That’s a great question. In 2016, we elected our former president, and I felt that wasn’t the right decision for America. America basically opened its arms to me when I came to this country as a 19-year-old boy and worked gas stations, mopping floors for $6 an hour, and I felt like that’s what America is made of — to have , welcoming immigrants, welcoming people from different backgrounds and beliefs, and our former president was really disrespectful towards immigrants and people of Muslim faith. And that’s what got me involved, but not just from that perspective. I think we really need to build a pipeline of youth from diverse backgrounds to really make sure we have better representation and that’s what I think I’ll start on my own and create that enthusiasm in minority communities.

What you described as a 19-year-old coming to Texas to get your first job – what did you want back then and how did those first months and years here in Texas shape you?

Secure. Yes, as an immigrant in the countryside, I felt the need to put food on the table. I had to, you know, make money so we could have all the things we wanted in this country and send my kids to school. And so I felt like it was a lot of hard work over the years. I worked three jobs to make ends meet. Then I moved upstairs. I became a cashier, then a manager, and then in 2003 I bought my first business – actually that was in District 92 in Arlington – and then I went to law school at SMU and after four years became a lawyer and worked at Haynes and Boone, where I was chairman Rafael met Anchía who actually infected me to make sure I… As lawyers we have to give back to our community and so I got involved in my city too, but it’s been such a really blessed journey so far living the American Dream and my goal in representing District 92 residents is to give them opportunities to have and live this American Dream — their version of the American Dream.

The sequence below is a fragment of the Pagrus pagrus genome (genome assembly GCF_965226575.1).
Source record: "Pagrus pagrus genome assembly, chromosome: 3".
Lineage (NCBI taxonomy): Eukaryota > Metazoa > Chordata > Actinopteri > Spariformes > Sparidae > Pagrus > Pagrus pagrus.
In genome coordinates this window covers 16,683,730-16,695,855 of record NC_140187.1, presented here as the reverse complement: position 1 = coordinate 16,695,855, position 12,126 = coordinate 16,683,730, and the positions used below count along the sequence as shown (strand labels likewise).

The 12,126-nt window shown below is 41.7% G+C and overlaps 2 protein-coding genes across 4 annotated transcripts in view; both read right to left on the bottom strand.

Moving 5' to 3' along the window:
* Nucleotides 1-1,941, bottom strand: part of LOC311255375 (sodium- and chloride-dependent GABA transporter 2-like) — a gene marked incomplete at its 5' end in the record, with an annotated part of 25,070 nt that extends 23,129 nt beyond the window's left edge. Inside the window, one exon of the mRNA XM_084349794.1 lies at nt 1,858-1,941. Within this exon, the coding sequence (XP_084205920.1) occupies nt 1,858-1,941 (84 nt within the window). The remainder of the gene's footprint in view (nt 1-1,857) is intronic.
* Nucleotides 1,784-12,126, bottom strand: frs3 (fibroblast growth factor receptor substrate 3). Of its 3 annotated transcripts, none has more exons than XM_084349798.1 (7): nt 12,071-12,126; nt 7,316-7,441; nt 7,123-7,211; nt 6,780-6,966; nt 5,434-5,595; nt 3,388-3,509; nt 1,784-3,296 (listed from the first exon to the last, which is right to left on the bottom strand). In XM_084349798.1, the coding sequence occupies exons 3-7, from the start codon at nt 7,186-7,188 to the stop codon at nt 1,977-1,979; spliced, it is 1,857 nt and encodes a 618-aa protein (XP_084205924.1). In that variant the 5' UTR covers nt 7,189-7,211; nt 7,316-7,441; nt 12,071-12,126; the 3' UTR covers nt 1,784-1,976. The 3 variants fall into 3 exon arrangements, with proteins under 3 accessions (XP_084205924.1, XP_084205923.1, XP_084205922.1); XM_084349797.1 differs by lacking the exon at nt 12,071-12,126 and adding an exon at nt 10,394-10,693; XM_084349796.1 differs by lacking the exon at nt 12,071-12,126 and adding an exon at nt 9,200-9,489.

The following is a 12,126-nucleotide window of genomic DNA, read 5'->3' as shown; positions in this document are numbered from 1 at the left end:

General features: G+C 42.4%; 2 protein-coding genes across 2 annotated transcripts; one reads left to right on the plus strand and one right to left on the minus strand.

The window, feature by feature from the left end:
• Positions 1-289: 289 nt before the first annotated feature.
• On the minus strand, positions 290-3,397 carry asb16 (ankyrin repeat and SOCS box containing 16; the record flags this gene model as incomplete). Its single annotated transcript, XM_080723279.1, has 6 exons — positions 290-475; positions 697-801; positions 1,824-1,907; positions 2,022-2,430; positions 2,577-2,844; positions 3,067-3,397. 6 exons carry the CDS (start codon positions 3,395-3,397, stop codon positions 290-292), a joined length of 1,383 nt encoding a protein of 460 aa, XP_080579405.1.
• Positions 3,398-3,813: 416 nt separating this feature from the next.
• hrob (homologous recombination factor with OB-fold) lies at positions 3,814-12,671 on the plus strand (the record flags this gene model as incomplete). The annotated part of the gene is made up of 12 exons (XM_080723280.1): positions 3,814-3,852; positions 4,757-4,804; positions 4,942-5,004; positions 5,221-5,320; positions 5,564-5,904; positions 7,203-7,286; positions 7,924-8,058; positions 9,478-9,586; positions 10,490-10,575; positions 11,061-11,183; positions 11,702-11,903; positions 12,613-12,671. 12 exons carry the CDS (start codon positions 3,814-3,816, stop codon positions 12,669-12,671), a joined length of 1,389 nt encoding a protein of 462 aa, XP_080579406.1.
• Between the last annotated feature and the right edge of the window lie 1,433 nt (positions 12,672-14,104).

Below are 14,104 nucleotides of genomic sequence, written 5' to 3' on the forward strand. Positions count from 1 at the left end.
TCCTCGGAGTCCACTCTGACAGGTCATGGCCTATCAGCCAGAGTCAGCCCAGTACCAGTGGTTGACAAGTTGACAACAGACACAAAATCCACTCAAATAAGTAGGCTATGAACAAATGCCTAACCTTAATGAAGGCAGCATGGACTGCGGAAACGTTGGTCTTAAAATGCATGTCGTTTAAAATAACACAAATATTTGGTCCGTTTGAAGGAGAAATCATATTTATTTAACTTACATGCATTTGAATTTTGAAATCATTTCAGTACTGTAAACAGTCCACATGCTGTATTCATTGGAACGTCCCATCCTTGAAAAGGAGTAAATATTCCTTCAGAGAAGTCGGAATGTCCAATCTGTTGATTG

I’ve spoken to freshman representatives at Texas House in the past, and nearing the end of their term, some have expressed frustration because, you know, you’re new. You get to know the ways of the legislature and sometimes some of the people who have been there for years if not decades seem to run everything and it’s hard to be heard. Do you worry about that and I wonder how you can call your tenure a success? Do you have any thoughts on this?

Yes, I’ve thought about that a lot. I’ve survived a lot of Islamophobia. People were telling me to go back to Pakistan and you are not an American and you bring Sharia with you and so I’ve been through a lot and I’ve been through it all because I really have a passion to serve the community and the people from HD-92 really serve. In the last session I spoke to a lot of representatives and I was really tough on them, but I think I have an optimistic outlook on a lot of different things and I really feel like I have the bipartisan approach that is needed to succeeding in the state Legislature – how to work across the aisle to ensure we work on kitchen table problems. There are topics that every single Texas family talks about over dinner, and those are the topics I really want to focus on: a good economy, access to health care, and education for all.